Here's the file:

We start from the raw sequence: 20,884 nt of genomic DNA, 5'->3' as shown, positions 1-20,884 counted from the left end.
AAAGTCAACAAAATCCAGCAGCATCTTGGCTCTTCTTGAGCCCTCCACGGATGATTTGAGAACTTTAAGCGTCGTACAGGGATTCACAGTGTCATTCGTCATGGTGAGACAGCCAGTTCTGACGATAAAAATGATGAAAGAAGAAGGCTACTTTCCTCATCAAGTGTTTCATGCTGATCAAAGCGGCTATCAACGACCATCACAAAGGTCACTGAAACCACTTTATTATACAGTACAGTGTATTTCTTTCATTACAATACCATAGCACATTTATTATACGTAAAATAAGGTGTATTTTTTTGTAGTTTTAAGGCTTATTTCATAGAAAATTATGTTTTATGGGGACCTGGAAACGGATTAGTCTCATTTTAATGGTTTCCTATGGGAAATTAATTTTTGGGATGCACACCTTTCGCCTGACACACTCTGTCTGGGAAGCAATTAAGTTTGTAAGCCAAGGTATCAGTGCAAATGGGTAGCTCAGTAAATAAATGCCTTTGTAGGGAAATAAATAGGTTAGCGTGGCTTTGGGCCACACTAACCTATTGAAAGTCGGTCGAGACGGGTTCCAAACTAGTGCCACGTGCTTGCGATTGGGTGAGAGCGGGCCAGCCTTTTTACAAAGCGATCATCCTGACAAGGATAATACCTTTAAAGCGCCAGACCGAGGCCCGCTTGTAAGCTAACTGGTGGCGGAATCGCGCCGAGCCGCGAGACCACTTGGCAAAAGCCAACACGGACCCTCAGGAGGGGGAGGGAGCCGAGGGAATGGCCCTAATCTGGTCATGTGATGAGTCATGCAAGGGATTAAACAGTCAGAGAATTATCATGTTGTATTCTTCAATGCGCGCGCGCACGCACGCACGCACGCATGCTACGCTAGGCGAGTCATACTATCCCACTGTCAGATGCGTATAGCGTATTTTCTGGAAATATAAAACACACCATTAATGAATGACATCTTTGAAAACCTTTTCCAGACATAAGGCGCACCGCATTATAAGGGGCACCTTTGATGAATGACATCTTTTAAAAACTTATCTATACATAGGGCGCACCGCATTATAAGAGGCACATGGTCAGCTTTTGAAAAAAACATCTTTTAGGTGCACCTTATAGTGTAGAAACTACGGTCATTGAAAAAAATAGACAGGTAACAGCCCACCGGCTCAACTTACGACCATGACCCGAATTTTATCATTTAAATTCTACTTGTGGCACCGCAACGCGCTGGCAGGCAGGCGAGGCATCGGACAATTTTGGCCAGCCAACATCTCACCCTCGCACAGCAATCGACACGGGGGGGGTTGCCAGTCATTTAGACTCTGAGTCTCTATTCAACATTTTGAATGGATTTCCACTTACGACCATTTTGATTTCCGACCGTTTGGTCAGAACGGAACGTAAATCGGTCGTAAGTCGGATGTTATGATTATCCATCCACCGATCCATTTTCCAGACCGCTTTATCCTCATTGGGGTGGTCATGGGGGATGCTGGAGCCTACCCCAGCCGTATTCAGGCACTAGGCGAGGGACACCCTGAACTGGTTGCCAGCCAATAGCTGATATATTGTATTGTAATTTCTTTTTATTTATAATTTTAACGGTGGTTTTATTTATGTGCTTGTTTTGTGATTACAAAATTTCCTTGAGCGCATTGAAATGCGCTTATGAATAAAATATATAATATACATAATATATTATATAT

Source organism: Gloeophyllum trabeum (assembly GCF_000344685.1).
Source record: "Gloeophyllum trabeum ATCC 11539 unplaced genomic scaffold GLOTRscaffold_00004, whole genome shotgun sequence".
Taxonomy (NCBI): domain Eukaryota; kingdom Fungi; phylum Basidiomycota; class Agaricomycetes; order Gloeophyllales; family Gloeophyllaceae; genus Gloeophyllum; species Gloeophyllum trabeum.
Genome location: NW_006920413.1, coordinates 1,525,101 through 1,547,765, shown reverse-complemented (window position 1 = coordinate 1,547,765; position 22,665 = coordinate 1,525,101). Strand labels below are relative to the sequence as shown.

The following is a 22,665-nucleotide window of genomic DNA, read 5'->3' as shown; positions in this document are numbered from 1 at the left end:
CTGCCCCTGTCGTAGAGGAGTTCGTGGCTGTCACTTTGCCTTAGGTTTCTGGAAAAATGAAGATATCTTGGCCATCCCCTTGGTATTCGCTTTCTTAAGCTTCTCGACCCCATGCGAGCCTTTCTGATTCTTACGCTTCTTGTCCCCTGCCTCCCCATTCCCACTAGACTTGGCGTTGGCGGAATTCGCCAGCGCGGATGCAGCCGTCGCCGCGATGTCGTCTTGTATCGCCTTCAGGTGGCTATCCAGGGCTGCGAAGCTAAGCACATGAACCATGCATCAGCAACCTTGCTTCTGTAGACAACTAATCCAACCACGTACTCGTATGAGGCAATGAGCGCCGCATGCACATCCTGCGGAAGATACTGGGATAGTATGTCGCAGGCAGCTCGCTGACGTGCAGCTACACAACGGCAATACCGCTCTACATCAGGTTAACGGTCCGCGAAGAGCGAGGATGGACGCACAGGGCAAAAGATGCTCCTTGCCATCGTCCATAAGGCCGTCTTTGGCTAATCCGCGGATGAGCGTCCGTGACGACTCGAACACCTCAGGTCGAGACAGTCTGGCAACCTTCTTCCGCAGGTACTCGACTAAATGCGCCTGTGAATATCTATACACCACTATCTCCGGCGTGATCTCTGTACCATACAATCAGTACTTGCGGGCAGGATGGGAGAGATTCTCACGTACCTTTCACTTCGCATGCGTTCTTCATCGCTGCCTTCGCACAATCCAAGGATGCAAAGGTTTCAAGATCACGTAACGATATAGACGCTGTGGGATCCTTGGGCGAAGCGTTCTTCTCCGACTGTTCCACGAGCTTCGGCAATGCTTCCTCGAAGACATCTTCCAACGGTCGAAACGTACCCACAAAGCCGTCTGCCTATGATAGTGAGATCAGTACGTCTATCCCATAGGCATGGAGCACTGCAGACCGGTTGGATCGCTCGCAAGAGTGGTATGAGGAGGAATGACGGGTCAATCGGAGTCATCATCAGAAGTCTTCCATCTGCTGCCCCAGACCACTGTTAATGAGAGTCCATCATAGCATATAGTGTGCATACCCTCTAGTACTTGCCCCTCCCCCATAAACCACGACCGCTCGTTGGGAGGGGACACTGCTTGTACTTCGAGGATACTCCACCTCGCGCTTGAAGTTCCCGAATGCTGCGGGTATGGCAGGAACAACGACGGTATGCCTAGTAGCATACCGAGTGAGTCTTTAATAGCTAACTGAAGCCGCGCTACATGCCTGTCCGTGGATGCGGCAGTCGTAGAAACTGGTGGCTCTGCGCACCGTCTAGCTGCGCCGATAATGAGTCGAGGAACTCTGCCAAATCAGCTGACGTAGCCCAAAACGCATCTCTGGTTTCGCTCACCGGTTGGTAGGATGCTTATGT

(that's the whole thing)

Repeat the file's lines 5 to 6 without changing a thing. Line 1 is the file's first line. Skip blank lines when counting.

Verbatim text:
Taxonomy (NCBI): domain Eukaryota; kingdom Fungi; phylum Basidiomycota; class Agaricomycetes; order Gloeophyllales; family Gloeophyllaceae; genus Gloeophyllum; species Gloeophyllum trabeum.
Genome location: NW_006920413.1, coordinates 1,525,101 through 1,547,765, shown reverse-complemented (window position 1 = coordinate 1,547,765; position 22,665 = coordinate 1,525,101). Strand labels below are relative to the sequence as shown.